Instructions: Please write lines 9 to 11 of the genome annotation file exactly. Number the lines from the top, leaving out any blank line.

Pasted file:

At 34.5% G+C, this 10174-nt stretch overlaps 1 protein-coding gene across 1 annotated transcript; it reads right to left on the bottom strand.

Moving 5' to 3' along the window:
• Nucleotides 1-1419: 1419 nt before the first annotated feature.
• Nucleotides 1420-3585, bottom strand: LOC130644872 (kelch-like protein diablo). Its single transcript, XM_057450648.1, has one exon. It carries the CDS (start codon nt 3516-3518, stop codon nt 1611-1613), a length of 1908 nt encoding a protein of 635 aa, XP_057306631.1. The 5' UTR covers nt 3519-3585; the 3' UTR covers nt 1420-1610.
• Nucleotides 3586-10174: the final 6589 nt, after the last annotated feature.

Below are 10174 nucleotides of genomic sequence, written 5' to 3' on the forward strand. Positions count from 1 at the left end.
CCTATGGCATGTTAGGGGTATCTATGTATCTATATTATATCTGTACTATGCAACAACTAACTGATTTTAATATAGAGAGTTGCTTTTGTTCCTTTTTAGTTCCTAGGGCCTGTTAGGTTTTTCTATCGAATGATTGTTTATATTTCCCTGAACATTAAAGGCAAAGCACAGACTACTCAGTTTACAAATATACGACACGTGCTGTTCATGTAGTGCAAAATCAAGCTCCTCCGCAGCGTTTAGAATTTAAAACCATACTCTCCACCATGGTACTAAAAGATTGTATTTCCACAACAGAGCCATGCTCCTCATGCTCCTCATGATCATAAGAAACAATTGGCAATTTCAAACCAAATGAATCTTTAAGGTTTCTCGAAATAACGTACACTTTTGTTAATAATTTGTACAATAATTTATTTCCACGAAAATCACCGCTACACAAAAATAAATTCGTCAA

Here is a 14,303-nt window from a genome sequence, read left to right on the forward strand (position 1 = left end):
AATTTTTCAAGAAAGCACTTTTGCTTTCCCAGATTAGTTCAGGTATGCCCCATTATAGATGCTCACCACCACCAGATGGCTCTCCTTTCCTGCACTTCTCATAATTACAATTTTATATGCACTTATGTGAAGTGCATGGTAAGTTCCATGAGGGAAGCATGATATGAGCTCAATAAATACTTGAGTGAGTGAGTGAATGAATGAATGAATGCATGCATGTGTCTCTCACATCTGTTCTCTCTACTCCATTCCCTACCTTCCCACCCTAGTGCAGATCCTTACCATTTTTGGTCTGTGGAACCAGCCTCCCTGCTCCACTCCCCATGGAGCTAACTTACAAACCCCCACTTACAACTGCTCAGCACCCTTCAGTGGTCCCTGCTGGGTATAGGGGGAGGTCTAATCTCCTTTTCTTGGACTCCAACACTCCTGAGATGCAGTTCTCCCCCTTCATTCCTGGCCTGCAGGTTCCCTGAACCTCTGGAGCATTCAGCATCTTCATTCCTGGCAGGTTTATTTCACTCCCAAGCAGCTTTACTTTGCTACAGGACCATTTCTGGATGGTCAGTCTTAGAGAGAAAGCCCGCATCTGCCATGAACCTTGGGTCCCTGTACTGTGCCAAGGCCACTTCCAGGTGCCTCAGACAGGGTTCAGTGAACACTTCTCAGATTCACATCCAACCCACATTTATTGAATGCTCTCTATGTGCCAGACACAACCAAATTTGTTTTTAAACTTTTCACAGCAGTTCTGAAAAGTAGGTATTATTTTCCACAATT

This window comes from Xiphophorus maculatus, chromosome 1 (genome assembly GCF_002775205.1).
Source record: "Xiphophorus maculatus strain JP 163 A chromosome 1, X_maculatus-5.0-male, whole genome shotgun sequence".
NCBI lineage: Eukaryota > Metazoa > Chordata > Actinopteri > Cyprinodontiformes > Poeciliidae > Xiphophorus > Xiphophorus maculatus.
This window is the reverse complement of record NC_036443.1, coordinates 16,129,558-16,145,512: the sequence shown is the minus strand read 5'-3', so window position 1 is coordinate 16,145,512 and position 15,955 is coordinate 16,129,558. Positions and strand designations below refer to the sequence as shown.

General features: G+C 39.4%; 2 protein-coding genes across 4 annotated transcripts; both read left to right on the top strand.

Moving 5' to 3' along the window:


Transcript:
AATTTTTCAAGAAAGCACTTTTGCTTTCCCAGATTAGTTCAGGTATGCCCCATTATAGATGCTCACCACCACCAGATGGCTCTCCTTTCCTGCACTTCTCATAATTACAATTTTATATGCACTTATGTGAAGTGCATGGTAAGTTCCATGAGGGAAGCATGATATGAGCTCAATAAATACTTGAGTGAGTGAGTGAATGAATGAATGAATGCATGCATGTGTCTCTCACATCTGTTCTCTCTACTCCATTCCCTACCTTCCCACCCTAGTGCAGATCCTTACCATTTTTGGTCTGTGGAACCAGCCTCCCTGCTCCACTCCCCATGGAGCTAACTTACAAACCCCCACTTACAACTGCTCAGCACCCTTCAGTGGTCCCTGCTGGGTATAGGGGGAGGTCTAATCTCCTTTTCTTGGACTCCAACACTCCTGAGATGCAGTTCTCCCCCTTCATTCCTGGCCTGCAGGTTCCCTGAACCTCTGGAGCATTCAGCATCTTCATTCCTGGCAGGTTTATTTCACTCCCAAGCAGCTTTACTTTGCTACAGGACCATTTCTGGATGGTCAGTCTTAGAGAGAAAGCCCGCATCTGCCATGAACCTTGGGTCCCTGTACTGTGCCAAGGCCACTTCCAGGTGCCTCAGACAGGGTTCAGTGAACACTTCTCAGATTCACATCCAACCCACATTTATTGAATGCTCTCTATGTGCCAGACACAACCAAATTTGTTTTTAAACTTTTCACAGCAGTTCTGAAAAGTAGGTATTATTTTCCACAATT

This window comes from Xiphophorus maculatus, chromosome 1 (genome assembly GCF_002775205.1).
Source record: "Xiphophorus maculatus strain JP 163 A chromosome 1, X_maculatus-5.0-male, whole genome shotgun sequence".